Judge suspended for pressuring lawyer to support his reelection campaign

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HOPKINSVILLE, Ky. — A Kentucky judge was suspended with pay on Friday following testimony that he pressured a lawyer practicing in his court to support his reelection campaign.

Kentucky Judicial Conduct Commission voted 3-2 to suspend 42nd Judicial Circuit Judge Jamie Jameson following a daylong hearing in which he told commissioners they were being used for political purposes, The Paducah Sun reported.

The hearing included testimony from attorney Lisa DeRenard that Jameson repeatedly asked her to support his reelection campaign against public defender Andrea Moore. DeRenard felt pressured to donate to his campaign, which she did multiple times, she said.

She also testified that Jameson “put her on the spot” at a fundraising event, asking her to speak in support of his campaign. And she said Jameson pressured her to make a bar complaint against Amy Harwood-Jackson, a public defender who supports his opponent.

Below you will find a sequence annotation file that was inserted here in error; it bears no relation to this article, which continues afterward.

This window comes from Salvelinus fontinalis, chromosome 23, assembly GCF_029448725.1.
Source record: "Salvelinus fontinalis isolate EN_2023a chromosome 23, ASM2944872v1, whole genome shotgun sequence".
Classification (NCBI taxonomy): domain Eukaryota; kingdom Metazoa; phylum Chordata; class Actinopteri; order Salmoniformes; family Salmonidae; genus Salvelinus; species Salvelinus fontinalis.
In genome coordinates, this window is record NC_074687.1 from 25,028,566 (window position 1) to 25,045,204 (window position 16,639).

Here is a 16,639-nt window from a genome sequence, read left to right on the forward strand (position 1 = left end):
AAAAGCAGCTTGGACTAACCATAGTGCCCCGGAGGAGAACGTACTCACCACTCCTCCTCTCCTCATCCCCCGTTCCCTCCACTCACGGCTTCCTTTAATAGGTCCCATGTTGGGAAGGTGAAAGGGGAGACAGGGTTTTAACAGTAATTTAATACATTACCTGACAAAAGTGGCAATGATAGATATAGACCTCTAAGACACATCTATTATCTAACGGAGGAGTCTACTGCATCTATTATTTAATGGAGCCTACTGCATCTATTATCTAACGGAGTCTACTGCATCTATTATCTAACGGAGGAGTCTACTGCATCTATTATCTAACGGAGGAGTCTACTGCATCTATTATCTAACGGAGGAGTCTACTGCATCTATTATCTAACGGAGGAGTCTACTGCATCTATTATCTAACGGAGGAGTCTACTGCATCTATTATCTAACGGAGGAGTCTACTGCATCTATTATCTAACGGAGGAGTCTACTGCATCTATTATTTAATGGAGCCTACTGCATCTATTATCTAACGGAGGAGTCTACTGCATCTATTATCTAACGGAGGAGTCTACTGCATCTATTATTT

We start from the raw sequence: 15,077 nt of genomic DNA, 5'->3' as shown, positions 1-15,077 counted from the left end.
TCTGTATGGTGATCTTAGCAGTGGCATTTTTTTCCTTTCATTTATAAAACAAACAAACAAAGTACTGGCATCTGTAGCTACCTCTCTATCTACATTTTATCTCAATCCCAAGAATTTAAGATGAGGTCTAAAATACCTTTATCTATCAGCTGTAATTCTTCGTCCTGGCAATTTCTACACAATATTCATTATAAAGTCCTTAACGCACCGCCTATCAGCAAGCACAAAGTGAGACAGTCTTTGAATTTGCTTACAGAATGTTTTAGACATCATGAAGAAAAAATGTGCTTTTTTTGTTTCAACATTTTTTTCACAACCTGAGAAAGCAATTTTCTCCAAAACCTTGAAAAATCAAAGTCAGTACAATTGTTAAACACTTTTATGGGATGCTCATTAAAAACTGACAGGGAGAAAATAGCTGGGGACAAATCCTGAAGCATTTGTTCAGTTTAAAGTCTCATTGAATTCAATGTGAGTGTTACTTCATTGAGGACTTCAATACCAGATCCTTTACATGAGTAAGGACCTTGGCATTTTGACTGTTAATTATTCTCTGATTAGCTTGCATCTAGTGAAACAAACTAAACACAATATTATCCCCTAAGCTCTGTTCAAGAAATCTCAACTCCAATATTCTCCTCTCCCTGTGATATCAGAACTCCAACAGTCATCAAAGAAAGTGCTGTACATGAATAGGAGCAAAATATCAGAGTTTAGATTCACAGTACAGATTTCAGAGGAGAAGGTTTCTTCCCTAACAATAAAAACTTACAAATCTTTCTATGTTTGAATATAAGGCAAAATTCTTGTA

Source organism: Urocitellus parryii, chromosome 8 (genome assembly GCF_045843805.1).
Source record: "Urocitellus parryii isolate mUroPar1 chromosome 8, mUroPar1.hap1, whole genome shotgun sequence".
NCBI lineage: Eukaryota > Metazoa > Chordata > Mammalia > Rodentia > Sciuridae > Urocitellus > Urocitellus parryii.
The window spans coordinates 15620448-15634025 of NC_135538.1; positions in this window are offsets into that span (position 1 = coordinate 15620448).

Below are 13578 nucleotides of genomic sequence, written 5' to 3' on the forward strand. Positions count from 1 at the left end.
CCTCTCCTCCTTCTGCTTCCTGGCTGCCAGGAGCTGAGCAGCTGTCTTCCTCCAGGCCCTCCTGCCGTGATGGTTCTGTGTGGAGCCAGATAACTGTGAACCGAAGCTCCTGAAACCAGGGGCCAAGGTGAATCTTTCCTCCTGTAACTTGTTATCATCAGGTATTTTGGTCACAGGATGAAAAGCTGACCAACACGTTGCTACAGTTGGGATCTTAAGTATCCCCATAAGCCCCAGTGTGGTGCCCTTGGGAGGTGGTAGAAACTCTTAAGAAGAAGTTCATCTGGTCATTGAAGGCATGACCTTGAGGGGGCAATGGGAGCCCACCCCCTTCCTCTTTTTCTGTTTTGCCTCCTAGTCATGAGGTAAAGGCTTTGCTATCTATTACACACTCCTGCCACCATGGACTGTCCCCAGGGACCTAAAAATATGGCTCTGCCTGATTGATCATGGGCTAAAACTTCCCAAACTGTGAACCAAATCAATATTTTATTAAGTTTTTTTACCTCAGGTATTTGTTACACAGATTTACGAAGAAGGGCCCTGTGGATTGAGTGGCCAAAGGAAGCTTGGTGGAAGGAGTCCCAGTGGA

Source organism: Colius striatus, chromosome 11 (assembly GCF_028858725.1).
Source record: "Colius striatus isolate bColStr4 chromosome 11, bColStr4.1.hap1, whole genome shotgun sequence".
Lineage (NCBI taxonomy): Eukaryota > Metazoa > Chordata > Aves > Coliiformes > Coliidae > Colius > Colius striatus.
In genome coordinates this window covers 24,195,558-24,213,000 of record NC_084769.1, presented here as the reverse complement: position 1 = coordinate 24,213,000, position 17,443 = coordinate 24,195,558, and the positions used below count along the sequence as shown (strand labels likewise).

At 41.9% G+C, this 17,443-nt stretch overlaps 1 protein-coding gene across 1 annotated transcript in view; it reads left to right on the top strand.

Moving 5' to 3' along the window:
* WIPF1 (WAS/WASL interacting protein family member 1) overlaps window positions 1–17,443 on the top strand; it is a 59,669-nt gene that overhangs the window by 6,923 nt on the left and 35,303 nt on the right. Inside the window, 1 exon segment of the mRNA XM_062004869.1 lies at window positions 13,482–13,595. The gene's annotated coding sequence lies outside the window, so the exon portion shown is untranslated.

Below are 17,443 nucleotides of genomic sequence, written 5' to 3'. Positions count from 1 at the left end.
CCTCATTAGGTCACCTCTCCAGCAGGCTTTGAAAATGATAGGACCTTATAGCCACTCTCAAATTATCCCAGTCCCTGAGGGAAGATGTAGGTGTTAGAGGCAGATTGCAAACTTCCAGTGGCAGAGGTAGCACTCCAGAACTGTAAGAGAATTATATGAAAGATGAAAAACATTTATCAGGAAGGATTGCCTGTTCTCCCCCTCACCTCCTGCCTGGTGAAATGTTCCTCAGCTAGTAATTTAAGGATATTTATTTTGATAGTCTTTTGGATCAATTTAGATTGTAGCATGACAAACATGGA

Also testifying was Marshall County Sheriff Eddie McGuire, who said Jameson asked him to have a courthouse deputy removed from the building after a security video of Jameson was disseminated. Jameson contended the deputy posed a security risk, though he mentioned in his text message to McGuire that he believed the deputy was acting in the interest of his opponent.

Jameson was also accused of unbecoming conduct. The panel viewed a number of videos showing Jameson’s courtroom demeanor and use of his contempt power.

Jameson called character witnesses on his behalf, including local attorneys and a circuit clerk who praised his behavior as professional and said he treated defendants, attorneys and law enforcement with respect.

Jameson also took the stand in his own defense. He admitted that his behavior in the videos may have reflected a quick trigger or been the result of particularly stressful days, but he largely defended his actions as necessary to preserve courtroom decorum and punish unacceptable behavior. In one testy exchange, Jameson told commissioners he believed they were being used for political purposes.

Following the vote, Jameson called it “part of modern-day politics,” and said he would “stay the course.”

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